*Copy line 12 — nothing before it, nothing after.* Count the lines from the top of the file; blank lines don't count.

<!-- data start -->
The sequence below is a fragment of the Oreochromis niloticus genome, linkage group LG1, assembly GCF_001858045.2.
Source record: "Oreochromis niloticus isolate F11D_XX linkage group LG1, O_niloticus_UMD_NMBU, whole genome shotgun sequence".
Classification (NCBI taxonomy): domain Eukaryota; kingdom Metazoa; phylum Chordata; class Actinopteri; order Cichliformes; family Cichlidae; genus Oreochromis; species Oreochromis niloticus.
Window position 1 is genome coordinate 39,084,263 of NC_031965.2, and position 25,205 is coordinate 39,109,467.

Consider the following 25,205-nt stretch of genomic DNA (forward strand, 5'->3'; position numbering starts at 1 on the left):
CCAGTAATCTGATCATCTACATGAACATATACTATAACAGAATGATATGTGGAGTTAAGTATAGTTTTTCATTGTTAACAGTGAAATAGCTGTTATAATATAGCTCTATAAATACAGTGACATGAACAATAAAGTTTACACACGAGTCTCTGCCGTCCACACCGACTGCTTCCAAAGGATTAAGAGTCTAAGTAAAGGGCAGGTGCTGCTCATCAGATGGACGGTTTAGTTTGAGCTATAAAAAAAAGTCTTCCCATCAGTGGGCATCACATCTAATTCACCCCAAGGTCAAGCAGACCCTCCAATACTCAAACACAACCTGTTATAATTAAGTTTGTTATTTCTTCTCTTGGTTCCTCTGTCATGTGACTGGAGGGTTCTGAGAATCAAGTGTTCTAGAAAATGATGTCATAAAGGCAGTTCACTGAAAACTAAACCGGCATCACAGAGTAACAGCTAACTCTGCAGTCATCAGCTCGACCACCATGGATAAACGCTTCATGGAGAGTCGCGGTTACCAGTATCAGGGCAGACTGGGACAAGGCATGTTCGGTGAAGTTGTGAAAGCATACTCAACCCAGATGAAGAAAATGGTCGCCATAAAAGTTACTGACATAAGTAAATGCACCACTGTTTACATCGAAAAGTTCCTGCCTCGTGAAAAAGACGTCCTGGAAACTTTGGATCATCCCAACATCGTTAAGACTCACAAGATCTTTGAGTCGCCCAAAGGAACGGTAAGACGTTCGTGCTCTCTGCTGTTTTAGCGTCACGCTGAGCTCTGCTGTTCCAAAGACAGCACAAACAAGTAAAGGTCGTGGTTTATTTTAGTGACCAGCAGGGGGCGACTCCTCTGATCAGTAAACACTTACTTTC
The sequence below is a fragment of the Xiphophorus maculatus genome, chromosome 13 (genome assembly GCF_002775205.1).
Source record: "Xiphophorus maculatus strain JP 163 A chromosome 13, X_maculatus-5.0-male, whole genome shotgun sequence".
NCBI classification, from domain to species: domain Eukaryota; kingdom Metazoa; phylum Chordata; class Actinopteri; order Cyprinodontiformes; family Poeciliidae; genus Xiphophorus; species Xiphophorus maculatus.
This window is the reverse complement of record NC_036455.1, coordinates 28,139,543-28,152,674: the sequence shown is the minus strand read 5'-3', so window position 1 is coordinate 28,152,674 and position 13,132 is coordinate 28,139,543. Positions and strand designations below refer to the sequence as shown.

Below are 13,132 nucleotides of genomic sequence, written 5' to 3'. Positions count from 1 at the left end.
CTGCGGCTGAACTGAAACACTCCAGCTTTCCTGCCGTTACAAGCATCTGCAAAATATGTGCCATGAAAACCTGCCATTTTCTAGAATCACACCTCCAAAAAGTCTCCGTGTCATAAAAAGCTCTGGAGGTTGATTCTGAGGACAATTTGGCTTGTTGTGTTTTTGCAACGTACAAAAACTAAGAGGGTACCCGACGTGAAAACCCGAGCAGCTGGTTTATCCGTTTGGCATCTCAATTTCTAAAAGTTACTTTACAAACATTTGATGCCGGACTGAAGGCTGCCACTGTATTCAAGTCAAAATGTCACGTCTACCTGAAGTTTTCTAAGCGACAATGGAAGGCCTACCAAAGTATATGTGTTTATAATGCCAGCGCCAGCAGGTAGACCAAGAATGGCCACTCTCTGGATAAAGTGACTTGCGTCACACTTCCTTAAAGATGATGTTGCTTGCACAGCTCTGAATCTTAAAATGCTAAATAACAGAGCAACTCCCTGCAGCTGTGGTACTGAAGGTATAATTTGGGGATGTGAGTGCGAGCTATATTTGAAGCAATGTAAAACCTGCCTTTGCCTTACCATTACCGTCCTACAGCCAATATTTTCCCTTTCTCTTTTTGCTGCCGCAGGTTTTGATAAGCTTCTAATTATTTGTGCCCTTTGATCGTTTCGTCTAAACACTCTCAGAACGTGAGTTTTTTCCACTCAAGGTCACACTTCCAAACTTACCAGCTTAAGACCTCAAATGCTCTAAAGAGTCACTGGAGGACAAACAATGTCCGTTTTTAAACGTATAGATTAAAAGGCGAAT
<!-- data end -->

CTGCGGCTGAACTGAAACACTCCAGCTTTCCTGCCGTTACAAGCATCTGCAAAATATGTGCCATGAAAACCTGCCATTTTCTAGAATCACACCTCCAAAAAGTCTCCGTGTCATAAAAAGCTCTGGAGGTTGATTCTGAGGACAATTTGGCTTGTTGTGTTTTTGCAACGTACAAAAACTAAGAGGGTACCCGACGTGAAAACCCGAGCAGCTGGTTTATCCGTTTGGCATCTCAATTTCTAAAAGTTACTTTACAAACATTTGATGCCGGACTGAAGGCTGCCACTGTATTCAAGTCAAAATGTCACGTCTACCTGAAGTTTTCTAAGCGACAATGGAAGGCCTACCAAAGTATATGTGTTTATAATGCCAGCGCCAGCAGGTAGACCAAGAATGGCCACTCTCTGGATAAAGTGACTTGCGTCACACTTCCTTAAAGATGATGTTGCTTGCACAGCTCTGAATCTTAAAATGCTAAATAACAGAGCAACTCCCTGCAGCTGTGGTACTGAAGGTATAATTTGGGGATGTGAGTGCGAGCTATATTTGAAGCAATGTAAAACCTGCCTTTGCCTTACCATTACCGTCCTACAGCCAATATTTTCCCTTTCTCTTTTTGCTGCCGCAGGTTTTGATAAGCTTCTAATTATTTGTGCCCTTTGATCGTTTCGTCTAAACACTCTCAGAACGTGAGTTTTTTCCACTCAAGGTCACACTTCCAAACTTACCAGCTTAAGACCTCAAATGCTCTAAAGAGTCACTGGAGGACAAACAATGTCCGTTTTTAAACGTATAGATTAAAAGGCGAAT